Education Gadfly Weekly
Volume 11, Number 45
November 17, 2011
Opinion + Analysis
Like peanut butter and chocolate: Digital learning and excellent teachers go well together
With you for me, and me for you?
For next-generation learning, we need next-generation funding
Dear funding structure, Stop crippling innovation. Sincerely, Paul
A green thumb for online learning
Great reforms need to be cultivated
Keeping Pace with K-12 Online Learning: An Annual Review of Policy and Practice
Expanding digital learning the most inefficient way possible: One district at a time
By Laura Johnson
Online and Blended Learning: A Survey of Policy and Practice from K-12 Schools Around the World
Has anyone got this figured out yet?
Online K-12 Schooling in the U.S.: Uncertain Private Venture in Need of Public Regulation
Surprisingly sound recommendations from the anti-capatalists
November 17, 2011
We don’t doubt that the digital future will transform education—along with practically everything else. But rather than seeing it as a painful (and politically volatile) trade-off between technology and teachers, we propose that digital education needs excellent teachers and that a first-rate teaching profession needs digital education. Schools will not require as many conventional teachers as they did yesterday, but those they need will be crucial—and will be able to tap top-notch technology and instructional support teams to achieve excellence at scale. These teachers will get paid more, too, potentially a lot more. And all this can be done within tight budgets so long as education systems judiciously blend technology and people.
Digital learning has the potential to transform the teaching profession in three major ways:
- Extending the reach of excellent teachers to more students.
- Attracting and retaining more excellent teachers.
- Boosting effectiveness and job options for average teachers.
Extending the reach of the best. In the digital future, teacher effectiveness will matter even more than today. As digital learning spreads, students worldwide will gain access to core knowledge and skills instruction. What will increasingly differentiate outcomes for schools, states, and nations is how well responsible adults carry out the more complex instructional tasks: motivating students to go the extra mile, teaching them time management, addressing social and emotional issues that affect their learning, and diagnosing problems and making the right changes when learning stalls.
The top 20 or 25 percent of teachers already meet these challenges. But in traditional classrooms, they only reach 20 to 25 percent of students. That’s where digital learning can help.
November 17, 2011
Futurists have long regaled us with predictions about technology dramatically improving education by giving millions more students access to the very best teachers and deploying computer-based systems that allow students to learn at their own pace at whatever time and place works best for them. This vision is now becoming a reality, partly because tight budgets are forcing K-12 schools to employ fewer teachers and boost the productivity of those who remain.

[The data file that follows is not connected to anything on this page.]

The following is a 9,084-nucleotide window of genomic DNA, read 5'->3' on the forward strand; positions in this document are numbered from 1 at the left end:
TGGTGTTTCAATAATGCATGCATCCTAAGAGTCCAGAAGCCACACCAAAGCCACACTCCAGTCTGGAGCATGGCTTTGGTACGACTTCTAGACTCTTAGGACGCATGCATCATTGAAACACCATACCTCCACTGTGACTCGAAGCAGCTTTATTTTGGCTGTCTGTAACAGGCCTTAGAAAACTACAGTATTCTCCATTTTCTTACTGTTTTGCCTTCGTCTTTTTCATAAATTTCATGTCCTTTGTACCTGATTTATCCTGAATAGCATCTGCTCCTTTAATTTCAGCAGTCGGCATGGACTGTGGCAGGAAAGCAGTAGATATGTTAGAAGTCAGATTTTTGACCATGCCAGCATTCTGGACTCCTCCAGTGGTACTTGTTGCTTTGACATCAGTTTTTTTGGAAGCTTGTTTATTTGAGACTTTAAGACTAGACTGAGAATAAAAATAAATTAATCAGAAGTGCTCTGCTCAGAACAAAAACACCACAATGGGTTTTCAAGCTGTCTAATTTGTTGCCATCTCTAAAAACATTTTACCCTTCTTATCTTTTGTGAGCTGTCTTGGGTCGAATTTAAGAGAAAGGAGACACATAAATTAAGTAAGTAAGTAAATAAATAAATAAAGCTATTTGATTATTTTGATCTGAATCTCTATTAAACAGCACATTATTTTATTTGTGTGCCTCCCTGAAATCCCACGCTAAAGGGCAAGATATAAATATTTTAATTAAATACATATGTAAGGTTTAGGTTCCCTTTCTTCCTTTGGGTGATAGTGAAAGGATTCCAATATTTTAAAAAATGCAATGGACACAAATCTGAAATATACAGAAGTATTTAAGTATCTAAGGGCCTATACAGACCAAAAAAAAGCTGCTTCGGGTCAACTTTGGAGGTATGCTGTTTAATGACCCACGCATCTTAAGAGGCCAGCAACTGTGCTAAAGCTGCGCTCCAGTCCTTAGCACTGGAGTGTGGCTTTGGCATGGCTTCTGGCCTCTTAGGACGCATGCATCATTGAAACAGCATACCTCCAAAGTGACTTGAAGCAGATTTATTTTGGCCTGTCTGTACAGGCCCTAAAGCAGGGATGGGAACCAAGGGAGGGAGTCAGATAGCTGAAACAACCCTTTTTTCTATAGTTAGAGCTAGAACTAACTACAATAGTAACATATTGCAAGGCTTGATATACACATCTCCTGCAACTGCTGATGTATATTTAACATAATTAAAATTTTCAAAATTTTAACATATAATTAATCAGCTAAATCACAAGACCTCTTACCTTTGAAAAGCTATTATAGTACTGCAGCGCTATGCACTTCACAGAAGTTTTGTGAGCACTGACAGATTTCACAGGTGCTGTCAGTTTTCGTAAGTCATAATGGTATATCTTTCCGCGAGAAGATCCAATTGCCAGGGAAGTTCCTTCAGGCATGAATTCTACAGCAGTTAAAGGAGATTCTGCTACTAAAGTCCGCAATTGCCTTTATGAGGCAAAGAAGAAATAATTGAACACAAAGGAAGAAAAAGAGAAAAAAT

Saving money is only part of technology’s educational potential, however. More important is individualization and rapid adaptation to what a student is learning, leading to the possibility of greater and more consistent growth. Managing equipment, web links, and vendor contracts is also far nimbler than reorganizing people.
Our current education-finance system doesn’t actually fund schools and certainly doesn’t fund students.
All this potential notwithstanding, however, plenty of policy and structural barriers stand in the way of widespread adoption of technology in K-12 education. Perhaps the toughest of these is our traditional approach to school funding.
Simply put: Our current education-finance system doesn’t actually fund schools and certainly doesn’t fund students. Rather, it pays for district-wide programs and staff positions. Much of it is locked into personnel contracts and salary schedules—and most of the rest is locked into bureaucratic routine. It’s next to impossible to shift resources from established programs and flesh-and-blood workers into
November 17, 2011
Like a bonsai, digital education must be cultivated—with policies that foster its growth and trim its unruly branches. Yet, too few are ready or willing to tend—and bend—this growing plant. Instead, divided camps have emerged. One group—balking at the potential loss of rigor, loss of teachers, loss of interpersonal connections associated with online schooling—stands ready to uproot the fledgling digital-learning initiative. It even seems to have the Wall Street Journal convinced: A WSJ piece from this week starts off with a vignette of an unmotivated online student who sets aside only three hours a day for schoolwork, offers critique of the level of student-teacher communication at Florida Virtual School, and hints at the fear of for-profit takeover of the digital-ed realm. In the other camp are those blind proponents of online ed, who extol its rigor, instructional prowess, and its intrinsic quality-control mechanisms. Responding to the Journal’s piece, Tom Vander Ark personified this movement. In his rebuttal he avers the rigor of online school (but he fails to address credit-recovery programs, a habitual perpetuator of the “easier online” stereotype) and swears that online learning won’t replace teachers (it will). Like charter-school advocates of the mid-1990s, Vander Ark and co. sit contented